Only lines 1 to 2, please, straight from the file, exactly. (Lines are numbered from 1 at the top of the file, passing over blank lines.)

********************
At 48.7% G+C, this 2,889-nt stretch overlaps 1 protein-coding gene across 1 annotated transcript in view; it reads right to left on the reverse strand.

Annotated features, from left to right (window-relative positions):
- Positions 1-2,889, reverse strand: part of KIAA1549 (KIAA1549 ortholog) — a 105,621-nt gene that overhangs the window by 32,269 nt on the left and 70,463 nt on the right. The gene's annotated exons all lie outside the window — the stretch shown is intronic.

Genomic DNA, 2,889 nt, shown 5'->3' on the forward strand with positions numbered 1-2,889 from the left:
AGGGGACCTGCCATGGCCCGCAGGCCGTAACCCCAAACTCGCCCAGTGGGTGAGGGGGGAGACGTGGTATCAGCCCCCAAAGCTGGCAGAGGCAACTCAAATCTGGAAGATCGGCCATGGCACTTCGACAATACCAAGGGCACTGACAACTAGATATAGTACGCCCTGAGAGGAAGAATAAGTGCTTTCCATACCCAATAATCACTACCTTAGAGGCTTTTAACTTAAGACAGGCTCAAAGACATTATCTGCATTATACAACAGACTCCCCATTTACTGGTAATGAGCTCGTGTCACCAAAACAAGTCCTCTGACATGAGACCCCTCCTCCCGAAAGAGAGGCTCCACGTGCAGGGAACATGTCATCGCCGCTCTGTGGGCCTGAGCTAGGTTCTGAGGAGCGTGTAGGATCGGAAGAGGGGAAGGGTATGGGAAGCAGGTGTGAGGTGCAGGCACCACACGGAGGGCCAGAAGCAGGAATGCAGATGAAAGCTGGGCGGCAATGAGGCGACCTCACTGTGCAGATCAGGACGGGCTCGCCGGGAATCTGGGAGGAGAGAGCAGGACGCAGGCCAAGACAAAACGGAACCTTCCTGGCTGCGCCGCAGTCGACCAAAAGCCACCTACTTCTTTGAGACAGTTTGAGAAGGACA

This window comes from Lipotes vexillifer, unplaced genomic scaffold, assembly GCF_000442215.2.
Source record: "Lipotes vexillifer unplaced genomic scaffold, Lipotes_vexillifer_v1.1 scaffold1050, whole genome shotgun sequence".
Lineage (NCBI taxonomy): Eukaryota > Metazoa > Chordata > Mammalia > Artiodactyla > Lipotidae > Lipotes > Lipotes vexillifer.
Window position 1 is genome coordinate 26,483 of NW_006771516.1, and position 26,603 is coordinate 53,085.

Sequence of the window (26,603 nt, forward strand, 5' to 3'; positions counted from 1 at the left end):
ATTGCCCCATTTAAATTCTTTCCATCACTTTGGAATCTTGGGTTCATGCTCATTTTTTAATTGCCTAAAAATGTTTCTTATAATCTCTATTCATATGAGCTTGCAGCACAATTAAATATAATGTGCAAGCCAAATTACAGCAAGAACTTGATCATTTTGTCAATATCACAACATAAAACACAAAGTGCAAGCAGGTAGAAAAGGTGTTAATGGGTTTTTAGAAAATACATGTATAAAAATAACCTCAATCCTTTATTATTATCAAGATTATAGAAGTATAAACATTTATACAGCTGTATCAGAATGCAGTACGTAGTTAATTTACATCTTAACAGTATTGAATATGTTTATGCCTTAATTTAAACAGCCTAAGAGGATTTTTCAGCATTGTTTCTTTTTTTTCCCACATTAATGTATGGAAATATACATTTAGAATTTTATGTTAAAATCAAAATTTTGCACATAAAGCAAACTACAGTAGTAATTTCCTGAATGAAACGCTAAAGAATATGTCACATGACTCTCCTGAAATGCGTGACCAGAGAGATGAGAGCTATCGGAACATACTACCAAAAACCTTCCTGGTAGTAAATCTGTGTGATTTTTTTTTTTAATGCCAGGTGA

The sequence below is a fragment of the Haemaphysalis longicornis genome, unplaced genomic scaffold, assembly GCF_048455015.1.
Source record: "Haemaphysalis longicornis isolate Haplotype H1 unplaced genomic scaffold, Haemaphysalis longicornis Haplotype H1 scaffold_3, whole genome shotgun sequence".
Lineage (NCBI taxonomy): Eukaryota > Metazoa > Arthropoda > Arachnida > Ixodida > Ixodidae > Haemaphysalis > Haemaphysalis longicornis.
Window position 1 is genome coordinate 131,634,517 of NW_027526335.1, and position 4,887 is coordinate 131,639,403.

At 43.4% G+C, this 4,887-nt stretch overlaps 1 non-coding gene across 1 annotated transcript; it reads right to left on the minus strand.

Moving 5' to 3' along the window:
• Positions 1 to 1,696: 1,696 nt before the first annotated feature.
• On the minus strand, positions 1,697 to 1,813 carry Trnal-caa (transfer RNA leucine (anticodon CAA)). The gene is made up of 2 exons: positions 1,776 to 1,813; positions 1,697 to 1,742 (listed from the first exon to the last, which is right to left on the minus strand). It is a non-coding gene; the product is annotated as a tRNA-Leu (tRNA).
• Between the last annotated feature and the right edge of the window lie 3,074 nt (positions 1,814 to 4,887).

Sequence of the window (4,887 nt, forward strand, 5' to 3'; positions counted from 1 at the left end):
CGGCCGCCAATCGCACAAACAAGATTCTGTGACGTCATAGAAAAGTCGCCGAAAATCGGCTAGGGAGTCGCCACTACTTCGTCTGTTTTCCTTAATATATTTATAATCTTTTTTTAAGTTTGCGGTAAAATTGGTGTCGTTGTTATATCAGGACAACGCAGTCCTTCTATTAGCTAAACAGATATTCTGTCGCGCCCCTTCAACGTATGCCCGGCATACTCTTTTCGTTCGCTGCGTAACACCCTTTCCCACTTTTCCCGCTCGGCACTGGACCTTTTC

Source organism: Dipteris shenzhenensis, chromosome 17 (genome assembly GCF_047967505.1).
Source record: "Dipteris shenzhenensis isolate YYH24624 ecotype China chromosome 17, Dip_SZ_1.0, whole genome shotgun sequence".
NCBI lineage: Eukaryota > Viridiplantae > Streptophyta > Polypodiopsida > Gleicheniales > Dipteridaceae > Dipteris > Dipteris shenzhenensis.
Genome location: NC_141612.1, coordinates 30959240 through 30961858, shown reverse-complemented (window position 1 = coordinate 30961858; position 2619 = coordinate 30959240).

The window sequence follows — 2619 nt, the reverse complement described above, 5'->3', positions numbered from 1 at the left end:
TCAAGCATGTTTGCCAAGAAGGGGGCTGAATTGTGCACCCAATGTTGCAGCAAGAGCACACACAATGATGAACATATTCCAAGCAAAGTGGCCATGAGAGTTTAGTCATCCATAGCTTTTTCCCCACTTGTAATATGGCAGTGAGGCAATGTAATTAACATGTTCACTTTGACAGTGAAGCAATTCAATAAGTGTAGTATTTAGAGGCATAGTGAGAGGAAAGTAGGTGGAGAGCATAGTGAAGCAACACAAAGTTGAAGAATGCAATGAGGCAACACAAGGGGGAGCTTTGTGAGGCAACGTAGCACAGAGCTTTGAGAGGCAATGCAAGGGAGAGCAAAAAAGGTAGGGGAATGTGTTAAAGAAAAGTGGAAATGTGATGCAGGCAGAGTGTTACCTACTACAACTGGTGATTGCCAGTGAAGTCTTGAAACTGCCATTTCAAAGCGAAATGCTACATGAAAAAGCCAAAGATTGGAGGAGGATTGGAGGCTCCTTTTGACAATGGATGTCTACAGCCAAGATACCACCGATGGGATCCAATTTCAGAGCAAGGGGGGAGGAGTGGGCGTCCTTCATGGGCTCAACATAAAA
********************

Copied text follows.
At 48.7% G+C, this 2,889-nt stretch overlaps 1 protein-coding gene across 1 annotated transcript in view; it reads right to left on the reverse strand.

Annotated features, from left to right (window-relative positions):